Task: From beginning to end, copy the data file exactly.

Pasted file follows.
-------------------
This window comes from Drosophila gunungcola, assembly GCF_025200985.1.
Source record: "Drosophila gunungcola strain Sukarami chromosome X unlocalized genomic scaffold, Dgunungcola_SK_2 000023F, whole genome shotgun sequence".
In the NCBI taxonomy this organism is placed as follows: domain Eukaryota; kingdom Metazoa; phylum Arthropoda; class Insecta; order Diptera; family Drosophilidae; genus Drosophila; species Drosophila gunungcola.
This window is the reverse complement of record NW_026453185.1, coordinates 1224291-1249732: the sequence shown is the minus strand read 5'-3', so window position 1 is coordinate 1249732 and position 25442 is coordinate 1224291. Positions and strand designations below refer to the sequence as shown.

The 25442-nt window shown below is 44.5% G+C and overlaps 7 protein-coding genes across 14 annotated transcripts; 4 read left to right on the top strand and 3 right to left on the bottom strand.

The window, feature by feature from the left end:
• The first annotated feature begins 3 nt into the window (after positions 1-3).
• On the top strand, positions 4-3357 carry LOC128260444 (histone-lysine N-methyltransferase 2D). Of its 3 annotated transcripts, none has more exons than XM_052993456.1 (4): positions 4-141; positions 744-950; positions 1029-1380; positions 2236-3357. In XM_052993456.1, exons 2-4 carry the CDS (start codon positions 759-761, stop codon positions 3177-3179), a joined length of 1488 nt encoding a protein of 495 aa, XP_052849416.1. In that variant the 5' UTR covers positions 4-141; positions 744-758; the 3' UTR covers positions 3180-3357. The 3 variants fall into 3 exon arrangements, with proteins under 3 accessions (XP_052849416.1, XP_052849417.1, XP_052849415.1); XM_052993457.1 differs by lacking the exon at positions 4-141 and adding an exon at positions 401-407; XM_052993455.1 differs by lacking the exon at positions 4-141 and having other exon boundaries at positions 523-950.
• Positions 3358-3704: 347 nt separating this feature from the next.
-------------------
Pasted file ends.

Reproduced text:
This window comes from Drosophila gunungcola, assembly GCF_025200985.1.
Source record: "Drosophila gunungcola strain Sukarami chromosome X unlocalized genomic scaffold, Dgunungcola_SK_2 000023F, whole genome shotgun sequence".
In the NCBI taxonomy this organism is placed as follows: domain Eukaryota; kingdom Metazoa; phylum Arthropoda; class Insecta; order Diptera; family Drosophilidae; genus Drosophila; species Drosophila gunungcola.
This window is the reverse complement of record NW_026453185.1, coordinates 1224291-1249732: the sequence shown is the minus strand read 5'-3', so window position 1 is coordinate 1249732 and position 25442 is coordinate 1224291. Positions and strand designations below refer to the sequence as shown.

The 25442-nt window shown below is 44.5% G+C and overlaps 7 protein-coding genes across 14 annotated transcripts; 4 read left to right on the top strand and 3 right to left on the bottom strand.

The window, feature by feature from the left end:
• The first annotated feature begins 3 nt into the window (after positions 1-3).
• On the top strand, positions 4-3357 carry LOC128260444 (histone-lysine N-methyltransferase 2D). Of its 3 annotated transcripts, none has more exons than XM_052993456.1 (4): positions 4-141; positions 744-950; positions 1029-1380; positions 2236-3357. In XM_052993456.1, exons 2-4 carry the CDS (start codon positions 759-761, stop codon positions 3177-3179), a joined length of 1488 nt encoding a protein of 495 aa, XP_052849416.1. In that variant the 5' UTR covers positions 4-141; positions 744-758; the 3' UTR covers positions 3180-3357. The 3 variants fall into 3 exon arrangements, with proteins under 3 accessions (XP_052849416.1, XP_052849417.1, XP_052849415.1); XM_052993457.1 differs by lacking the exon at positions 4-141 and adding an exon at positions 401-407; XM_052993455.1 differs by lacking the exon at positions 4-141 and having other exon boundaries at positions 523-950.
• Positions 3358-3704: 347 nt separating this feature from the next.